Every once in a while there's an advancement in technology that changes the face of racing; the production of fiberglass bodies to replace the boxy steel bodies is one that comes to mind. But recently I ran across one that was right in my backyard.

Mooresville, NC-based Tiger Rearends has become well known for developing an extremely durable quick change rearend that can be found in dirt and asphalt cars alike around the country. The durability is a big reason why Late Model teams like JR Motorsports (owned by Dale Earnhardt Jr.) are bolting on the Tiger rearend underneath their cars. Recently at the Bailey's 300 in Martinsville, VA, one of the largest pavement Late Model races of the year, Davin Scites, driver for JR Motorsports sat on the pole for the second year in a row. This year, the team broke the track record it set last year with a time of 20.316 at 93.207 mph. Impressive to say the least when you consider 112 cars tried to qualify for a 43 car field. Unfortunately for Davin, a broken sway bar component would relegate him to a 25th place finish.

The Wednesday after that event, I received a phone call from Gerald Williams, the owner of Tiger Rear Ends. He said he had something to show me. He mentioned that he was now applying something called RF85 to his rearends. So, we set an appointment for me to head over to his shop. I'd heard of RF85 because Circle Track's Project Dirt Late Model has "an RF85 rear," but I didn't know a lot about it. As luck would have it, I arrived at Tiger about the same time Davin Scites was dropping off the rearend he had in the car at the Bailey's 300.

"I left the rearend oil in it, I didn't know if you guys wanted to see it or not," said Scites, as Tiger's people started draining the oil out of it. Davin and all of JR Motorsports use Tiger's Synthetic HP Rear End oil, a 100 percent synthetic base with additives that prevent rust, oxidation, and corrosion, as well as an anti-foaming agent.

Like most racers, I've drained plenty of rearend oil, but here's where it started getting a little strange. Instead of pulling the drain plug, they just pulled off the back cover plate from the rearend, and then turned it upside down to let it drain. I thought to myself, This is going to take forever.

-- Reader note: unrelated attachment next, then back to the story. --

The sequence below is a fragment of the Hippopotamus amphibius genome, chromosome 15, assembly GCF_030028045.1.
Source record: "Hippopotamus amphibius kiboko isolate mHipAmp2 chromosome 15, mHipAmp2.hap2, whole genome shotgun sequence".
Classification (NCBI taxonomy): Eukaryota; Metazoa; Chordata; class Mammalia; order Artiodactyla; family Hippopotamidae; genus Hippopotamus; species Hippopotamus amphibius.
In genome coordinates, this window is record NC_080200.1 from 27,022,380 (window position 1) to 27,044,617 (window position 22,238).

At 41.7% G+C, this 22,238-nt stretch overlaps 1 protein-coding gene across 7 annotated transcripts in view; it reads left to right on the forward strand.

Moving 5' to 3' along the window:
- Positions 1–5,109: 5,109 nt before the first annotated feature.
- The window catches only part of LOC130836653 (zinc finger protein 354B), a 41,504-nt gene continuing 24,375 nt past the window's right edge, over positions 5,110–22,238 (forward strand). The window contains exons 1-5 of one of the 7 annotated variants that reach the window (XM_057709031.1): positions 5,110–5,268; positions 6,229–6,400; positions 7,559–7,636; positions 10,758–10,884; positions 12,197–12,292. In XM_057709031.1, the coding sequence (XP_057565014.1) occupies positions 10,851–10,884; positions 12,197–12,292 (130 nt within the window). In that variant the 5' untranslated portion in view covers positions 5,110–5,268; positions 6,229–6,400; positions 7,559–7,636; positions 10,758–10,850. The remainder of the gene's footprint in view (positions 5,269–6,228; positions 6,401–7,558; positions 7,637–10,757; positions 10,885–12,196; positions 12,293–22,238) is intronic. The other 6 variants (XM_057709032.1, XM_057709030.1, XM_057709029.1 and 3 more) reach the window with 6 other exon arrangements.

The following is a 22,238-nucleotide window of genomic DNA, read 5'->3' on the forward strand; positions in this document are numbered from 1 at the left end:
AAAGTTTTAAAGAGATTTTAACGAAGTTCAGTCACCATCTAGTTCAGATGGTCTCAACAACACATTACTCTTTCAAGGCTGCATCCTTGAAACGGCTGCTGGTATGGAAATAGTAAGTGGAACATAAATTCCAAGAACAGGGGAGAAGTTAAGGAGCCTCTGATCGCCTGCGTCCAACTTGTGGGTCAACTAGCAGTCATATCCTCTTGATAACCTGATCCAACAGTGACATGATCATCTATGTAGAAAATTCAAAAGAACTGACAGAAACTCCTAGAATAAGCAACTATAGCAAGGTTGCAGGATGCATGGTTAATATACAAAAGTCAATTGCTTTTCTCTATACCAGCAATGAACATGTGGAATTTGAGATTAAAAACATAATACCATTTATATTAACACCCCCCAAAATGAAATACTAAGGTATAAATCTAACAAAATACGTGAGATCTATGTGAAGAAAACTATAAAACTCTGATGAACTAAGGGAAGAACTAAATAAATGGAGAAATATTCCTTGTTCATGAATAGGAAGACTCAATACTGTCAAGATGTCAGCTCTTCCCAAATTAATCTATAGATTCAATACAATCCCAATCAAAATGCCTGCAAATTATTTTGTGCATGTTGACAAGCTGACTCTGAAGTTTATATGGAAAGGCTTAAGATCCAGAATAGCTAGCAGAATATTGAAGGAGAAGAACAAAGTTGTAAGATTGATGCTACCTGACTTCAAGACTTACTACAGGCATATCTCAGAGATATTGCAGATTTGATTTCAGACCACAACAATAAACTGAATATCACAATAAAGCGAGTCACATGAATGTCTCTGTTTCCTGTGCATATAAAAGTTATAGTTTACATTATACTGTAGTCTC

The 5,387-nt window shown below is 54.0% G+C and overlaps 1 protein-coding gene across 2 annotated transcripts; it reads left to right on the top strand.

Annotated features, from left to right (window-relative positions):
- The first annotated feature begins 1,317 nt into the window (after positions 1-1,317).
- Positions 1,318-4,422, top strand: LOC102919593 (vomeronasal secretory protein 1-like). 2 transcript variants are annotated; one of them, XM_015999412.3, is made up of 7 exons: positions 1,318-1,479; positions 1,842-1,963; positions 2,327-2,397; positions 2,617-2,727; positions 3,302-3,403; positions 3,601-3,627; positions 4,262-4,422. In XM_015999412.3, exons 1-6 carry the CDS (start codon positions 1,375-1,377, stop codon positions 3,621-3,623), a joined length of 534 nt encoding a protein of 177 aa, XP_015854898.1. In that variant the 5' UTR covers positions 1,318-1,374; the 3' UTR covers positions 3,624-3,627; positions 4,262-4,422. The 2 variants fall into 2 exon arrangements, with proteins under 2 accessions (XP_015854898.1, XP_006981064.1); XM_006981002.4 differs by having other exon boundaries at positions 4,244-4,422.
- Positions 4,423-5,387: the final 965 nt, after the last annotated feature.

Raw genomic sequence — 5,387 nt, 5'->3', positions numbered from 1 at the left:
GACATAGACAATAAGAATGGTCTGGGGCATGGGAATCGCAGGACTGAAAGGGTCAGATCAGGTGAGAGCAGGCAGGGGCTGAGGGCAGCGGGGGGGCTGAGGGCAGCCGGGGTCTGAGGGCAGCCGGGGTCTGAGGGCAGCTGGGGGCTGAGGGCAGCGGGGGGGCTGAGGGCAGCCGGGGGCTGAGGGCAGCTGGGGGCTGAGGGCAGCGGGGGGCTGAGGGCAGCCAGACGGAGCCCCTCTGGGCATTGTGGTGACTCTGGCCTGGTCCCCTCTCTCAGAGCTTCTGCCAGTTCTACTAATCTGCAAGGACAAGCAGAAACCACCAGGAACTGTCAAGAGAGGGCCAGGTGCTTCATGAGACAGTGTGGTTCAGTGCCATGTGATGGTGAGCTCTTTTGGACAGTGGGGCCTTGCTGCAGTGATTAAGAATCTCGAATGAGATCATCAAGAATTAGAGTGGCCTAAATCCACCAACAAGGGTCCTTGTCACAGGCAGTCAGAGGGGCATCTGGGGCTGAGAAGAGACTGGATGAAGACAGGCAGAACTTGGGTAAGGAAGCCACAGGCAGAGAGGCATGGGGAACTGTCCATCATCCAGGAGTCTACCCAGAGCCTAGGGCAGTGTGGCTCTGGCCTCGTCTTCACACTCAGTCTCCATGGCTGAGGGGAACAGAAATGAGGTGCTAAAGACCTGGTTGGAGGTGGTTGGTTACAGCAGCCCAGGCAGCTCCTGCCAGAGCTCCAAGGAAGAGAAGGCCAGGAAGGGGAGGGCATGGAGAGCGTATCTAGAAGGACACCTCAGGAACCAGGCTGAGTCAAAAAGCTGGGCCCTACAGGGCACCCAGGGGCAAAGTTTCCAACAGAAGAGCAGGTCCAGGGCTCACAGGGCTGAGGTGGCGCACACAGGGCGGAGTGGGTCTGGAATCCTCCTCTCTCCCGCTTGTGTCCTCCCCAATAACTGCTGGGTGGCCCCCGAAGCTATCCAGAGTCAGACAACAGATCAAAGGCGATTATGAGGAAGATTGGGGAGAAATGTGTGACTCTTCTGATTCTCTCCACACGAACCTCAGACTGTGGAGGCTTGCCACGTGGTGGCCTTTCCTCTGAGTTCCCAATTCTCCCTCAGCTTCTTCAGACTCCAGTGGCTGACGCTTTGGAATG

No sooner than I had thought it, the oil stopped draining out of the rearend. I leaned over to Davin and asked him, "How much oil do you guys have in this thing?"

"Just a quart," he replied. I looked at the rearend in disbelief.

"So you mean you have one quart in the gear casing and then the front case is full right?" I asked.

"No, we just have one quart in the entire rearend," Davin laughed.

So let's get this right. Davin started on the pole of the Bailey's 300 with a rearend that only had one quart of oil in it. Now they had my attention. Gerald went on to explain that what Tiger has been testing for a couple years now is a new metal treatment called RF85. Unlike a traditional coating like Teflon that sits on top of the metal, RF85 actually treats the metal. RF85 stands for reduced friction 85 percent, which was derived from frictional behavioral test results performed by Oak Ridge National Laboratory. Tiger has led the RF85 charge into racing to collect data for the domestic automotive market. The technology is derived from cutting tools, medical devices, aerospace, and industrial applications, but the company that produces RF85 firmly believes its true potential lies within domestic car or truck applications where oil needs could be reduced significantly. Imagine running just one quart of oil in the rearend of your F-150.